Early last Wednesday in a small room of a slightly rundown Detroit hotel, just hours before he went off to face the fists of Joseph Billy Frazier, Bob Foster sat down and wrote a 32-line message to the world, which he then had mimeographed. The consensus of those who read it was that the light-heavyweight champion had penned his last will and testament. "Also," growled one cynical observer, "that guy not only is skinny, he's nuts."
"In 1967," Foster wrote, "I was living in Washington, D.C. I woke up early one Autumn morning and Gee! Osh! Gosh! I was broke, busted, disgusted and distrusted. We had nothing to eat. We did not have two nickels to bump together. I kissed my wife Pearl, saying, 'Darling, everything is push to shove—our four children need groceries. Something has to be sold or stole.' "
Then, after telling of how he spent all that night walking Washington's streets and praying and twice reading a small pamphlet, Our Lady of the Rosary, Foster closed his message to mankind with:
"Yes, folks, America is the land of milk and honey. The land of Liberty Bell, the country of the State of Liberty, and the nation of the Freedom Train.... America will last till the sound of the final trumpets...tonight I dedicate my part of this heavyweight title fight to our military personnel in Viet Nam. For once I was a soldier boy. Praying with the Blessed Virgin for everlasting world peace—with tears in my eyes, if the Good Lord be willing and the creek does not rise, perhaps I will be the next heavyweight champion of the world. Peace, peace, peace."
But there was little peace for Bob Foster last Wednesday night, for the creek was rising rapidly. Nor were there many nickels to bump together. For Foster, facing Frazier was a disaster, financially as well as fistically. In Detroit people do not venture out and pay $100 for a seat to watch a 3 minute, 49 second execution, not even if the executioner is one of our heavyweight champions. The promoters promised Foster 22½% of the net gate, and that very well could be 22½% of nearly nothing. Fewer than 6,000 customers turned out, most of them filling the $10 seats, and none of them were stunned when Frazier dumped Foster twice in the second round and an army of medical specialists with stethoscopes rushed in to see if the light-heavyweight champion was worse than just unconscious.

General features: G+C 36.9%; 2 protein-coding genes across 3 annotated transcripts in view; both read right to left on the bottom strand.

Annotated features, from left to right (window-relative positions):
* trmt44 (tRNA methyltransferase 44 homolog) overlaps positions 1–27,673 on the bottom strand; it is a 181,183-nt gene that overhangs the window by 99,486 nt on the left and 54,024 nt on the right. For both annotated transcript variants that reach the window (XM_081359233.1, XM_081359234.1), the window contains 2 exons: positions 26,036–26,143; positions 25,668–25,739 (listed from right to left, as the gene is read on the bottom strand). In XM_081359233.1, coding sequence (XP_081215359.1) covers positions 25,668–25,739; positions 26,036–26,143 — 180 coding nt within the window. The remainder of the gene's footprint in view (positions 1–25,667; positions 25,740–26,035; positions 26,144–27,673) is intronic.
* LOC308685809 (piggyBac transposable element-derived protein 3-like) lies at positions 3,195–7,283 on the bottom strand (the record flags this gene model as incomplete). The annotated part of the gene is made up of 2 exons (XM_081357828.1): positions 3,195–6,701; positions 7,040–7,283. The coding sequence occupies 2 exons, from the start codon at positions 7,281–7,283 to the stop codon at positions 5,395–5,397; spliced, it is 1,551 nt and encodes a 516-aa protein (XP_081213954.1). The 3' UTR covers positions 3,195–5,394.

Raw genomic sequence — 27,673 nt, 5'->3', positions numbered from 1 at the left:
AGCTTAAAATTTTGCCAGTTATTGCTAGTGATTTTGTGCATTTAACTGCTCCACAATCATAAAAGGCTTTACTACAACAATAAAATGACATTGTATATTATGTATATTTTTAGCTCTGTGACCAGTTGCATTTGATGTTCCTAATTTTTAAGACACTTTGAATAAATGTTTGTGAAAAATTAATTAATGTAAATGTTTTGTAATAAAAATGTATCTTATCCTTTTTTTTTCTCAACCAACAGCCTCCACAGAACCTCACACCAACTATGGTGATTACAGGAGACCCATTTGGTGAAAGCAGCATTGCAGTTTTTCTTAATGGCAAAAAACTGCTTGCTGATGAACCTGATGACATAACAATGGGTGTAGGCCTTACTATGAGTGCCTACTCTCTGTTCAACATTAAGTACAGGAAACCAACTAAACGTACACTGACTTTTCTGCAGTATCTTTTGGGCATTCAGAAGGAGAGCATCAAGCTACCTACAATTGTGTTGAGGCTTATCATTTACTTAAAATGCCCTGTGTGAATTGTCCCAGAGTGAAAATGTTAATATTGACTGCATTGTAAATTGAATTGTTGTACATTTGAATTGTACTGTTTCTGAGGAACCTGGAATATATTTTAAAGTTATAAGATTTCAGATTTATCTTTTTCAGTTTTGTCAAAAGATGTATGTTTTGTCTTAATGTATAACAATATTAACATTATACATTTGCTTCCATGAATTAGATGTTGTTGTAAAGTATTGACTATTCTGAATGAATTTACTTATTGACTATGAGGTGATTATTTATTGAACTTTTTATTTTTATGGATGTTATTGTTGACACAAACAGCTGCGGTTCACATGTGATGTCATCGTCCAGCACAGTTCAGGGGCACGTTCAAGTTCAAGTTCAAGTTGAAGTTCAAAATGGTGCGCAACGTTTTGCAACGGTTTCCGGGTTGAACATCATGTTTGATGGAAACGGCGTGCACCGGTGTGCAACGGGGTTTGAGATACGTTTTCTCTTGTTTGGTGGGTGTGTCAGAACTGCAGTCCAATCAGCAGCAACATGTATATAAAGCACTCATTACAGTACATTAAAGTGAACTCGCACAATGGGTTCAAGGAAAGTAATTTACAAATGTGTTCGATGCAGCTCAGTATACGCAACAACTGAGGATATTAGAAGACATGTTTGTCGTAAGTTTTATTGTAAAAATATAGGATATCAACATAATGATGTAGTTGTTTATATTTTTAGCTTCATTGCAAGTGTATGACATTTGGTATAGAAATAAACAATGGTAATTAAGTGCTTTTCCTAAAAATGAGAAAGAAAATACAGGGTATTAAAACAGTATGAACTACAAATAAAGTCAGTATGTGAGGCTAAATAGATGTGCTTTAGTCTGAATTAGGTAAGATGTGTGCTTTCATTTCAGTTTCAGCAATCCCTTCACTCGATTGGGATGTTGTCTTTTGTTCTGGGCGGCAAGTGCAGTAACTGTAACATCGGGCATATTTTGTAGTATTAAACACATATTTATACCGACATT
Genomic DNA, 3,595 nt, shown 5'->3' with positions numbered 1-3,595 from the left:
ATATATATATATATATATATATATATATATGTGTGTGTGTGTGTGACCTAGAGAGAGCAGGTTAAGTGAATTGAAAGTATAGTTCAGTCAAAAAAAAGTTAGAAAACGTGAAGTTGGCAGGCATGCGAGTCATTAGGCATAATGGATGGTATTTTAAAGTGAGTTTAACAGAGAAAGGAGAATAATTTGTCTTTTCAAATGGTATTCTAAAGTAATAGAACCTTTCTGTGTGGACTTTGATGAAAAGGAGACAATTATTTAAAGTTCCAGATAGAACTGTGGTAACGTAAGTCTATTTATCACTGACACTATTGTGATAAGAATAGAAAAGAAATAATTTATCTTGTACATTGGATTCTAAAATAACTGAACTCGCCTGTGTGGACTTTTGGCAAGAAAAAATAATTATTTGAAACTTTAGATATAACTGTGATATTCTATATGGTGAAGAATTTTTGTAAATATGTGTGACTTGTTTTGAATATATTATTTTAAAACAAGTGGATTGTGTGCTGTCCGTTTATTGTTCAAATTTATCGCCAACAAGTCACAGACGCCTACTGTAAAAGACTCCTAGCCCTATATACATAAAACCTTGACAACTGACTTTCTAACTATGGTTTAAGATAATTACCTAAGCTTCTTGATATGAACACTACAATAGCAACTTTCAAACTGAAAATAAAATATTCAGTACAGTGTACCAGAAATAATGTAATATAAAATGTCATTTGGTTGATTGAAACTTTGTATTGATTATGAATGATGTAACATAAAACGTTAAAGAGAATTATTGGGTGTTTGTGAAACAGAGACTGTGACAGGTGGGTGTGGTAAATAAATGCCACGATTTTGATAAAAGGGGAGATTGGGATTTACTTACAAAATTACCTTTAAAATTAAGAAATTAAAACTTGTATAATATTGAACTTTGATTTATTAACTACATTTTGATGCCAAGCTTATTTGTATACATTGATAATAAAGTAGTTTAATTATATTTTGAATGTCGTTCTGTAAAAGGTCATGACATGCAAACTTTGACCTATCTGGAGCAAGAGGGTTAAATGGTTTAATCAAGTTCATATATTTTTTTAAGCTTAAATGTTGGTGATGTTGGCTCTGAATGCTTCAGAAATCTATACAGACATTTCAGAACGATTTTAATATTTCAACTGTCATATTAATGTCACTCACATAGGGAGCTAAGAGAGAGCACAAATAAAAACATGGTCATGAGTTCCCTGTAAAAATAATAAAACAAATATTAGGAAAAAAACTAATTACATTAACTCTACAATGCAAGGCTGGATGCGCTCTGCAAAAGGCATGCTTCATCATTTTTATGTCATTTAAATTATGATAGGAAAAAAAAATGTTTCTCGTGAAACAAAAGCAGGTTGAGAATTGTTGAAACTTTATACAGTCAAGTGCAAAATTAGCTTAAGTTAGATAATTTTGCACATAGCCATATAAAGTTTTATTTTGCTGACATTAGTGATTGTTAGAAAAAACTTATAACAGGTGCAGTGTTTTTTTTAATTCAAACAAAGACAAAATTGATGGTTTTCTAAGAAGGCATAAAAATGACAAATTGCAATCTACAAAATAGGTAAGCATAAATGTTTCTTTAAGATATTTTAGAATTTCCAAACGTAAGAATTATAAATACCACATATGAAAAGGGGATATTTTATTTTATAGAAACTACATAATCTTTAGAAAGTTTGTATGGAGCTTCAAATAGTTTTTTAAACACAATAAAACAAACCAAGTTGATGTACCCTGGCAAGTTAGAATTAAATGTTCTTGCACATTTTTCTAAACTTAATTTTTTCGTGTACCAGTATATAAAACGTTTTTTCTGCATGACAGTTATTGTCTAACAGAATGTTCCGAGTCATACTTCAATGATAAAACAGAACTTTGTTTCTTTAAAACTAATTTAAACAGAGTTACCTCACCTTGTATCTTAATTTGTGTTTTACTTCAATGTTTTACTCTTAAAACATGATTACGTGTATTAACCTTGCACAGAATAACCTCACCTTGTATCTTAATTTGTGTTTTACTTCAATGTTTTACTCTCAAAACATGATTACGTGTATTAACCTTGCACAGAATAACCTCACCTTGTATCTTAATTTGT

If Foster is to make anything, it will have to come from the receipts of closed-circuit TV, which was shown in 110 places in the United States, and in 27 other countries. But it is said the TV people needed $400,000 just to break even. The only sure money winners were Frazier, who wisely got a $150,000 guarantee against 40%, and Madison Square Garden in New York, which drew 18,036 fans (and $196,026) to watch both the closed circuit from Detroit and a live George Foreman knock out the inept Boone Kirkman in :41 of their second round.
For Foster, there was a consolation prize of sorts. Fighting the first round mostly in retreat, he did manage to score with several good right hands to the head. "Man, he was rattling my brains," confessed Frazier. "Once he hit me so hard and so fast I didn't know if it was a left or a right. I had to go back to the corner and ask Yank."
He also asked Yank Durham, his manager, what he was doing wrong. Usually opening with a barrage of punches, Frazier had begun by throwing surprisingly few against Foster. He spent most of his time snorting and weaving, and always pressing forward. Only in the last few seconds of the first round, as though stung by Foster's rights, did he punch in quantity.